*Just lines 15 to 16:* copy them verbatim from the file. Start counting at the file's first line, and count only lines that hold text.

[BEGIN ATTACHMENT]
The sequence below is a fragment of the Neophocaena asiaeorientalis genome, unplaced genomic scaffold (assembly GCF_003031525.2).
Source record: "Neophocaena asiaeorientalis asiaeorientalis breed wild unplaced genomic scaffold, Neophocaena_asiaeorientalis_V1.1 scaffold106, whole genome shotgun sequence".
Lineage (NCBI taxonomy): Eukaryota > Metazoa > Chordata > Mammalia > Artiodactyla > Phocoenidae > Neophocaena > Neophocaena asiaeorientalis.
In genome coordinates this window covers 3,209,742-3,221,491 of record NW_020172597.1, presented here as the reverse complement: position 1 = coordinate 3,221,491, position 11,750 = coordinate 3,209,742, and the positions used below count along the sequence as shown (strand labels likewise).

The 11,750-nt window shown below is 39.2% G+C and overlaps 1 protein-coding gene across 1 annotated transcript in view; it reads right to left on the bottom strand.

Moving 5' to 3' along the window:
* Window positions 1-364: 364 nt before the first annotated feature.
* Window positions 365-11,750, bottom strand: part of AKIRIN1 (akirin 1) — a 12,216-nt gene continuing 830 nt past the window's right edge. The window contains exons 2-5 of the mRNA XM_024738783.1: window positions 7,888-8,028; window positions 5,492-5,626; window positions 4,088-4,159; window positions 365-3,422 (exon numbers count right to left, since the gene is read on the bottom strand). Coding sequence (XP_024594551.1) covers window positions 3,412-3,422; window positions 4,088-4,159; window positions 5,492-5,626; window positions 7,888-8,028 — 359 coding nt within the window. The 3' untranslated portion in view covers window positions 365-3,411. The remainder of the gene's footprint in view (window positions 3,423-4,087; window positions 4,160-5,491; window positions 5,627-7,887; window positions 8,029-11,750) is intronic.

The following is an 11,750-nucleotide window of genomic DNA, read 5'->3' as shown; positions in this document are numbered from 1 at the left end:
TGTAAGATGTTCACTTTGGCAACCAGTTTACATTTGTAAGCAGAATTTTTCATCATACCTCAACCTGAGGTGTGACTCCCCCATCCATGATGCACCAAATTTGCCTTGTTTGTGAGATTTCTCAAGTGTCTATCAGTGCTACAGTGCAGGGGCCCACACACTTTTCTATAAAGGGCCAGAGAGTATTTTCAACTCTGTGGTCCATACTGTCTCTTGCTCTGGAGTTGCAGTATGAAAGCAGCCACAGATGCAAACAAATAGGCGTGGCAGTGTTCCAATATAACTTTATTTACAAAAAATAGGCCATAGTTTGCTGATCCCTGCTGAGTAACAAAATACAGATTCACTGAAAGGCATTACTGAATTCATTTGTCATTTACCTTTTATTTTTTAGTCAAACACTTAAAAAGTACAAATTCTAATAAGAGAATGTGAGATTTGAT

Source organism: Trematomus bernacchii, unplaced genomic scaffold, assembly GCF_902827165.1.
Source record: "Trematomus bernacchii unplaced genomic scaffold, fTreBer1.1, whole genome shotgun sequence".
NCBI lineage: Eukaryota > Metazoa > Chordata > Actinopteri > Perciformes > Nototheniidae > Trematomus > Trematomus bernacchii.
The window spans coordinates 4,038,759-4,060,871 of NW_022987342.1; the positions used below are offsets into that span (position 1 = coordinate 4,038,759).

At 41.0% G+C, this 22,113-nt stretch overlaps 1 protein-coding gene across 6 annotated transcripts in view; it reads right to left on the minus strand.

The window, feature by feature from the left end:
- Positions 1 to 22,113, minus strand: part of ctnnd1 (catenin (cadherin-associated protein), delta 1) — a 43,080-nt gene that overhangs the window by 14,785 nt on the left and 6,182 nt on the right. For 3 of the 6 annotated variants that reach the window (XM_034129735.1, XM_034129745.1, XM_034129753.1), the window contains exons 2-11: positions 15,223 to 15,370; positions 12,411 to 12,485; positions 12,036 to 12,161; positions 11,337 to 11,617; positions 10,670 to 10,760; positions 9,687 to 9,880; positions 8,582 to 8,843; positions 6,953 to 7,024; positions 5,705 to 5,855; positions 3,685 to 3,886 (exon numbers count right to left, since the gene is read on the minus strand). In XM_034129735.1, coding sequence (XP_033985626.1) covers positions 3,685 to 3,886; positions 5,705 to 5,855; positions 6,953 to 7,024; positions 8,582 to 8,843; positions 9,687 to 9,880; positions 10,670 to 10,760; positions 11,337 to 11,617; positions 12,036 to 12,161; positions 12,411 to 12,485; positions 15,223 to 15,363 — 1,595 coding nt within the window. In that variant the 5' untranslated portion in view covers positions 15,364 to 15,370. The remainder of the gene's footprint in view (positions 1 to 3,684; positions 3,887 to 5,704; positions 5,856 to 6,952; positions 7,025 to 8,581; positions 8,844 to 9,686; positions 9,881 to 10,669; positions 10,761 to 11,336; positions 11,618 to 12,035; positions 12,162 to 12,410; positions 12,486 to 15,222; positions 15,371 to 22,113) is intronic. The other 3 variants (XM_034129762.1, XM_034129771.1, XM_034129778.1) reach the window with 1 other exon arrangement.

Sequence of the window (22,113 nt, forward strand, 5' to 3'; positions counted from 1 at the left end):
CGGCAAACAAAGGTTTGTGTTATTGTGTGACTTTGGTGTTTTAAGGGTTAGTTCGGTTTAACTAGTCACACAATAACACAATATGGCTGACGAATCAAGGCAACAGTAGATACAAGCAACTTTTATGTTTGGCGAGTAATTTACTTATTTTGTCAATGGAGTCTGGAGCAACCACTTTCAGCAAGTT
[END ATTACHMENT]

At 41.0% G+C, this 22,113-nt stretch overlaps 1 protein-coding gene across 6 annotated transcripts in view; it reads right to left on the minus strand.

The window, feature by feature from the left end: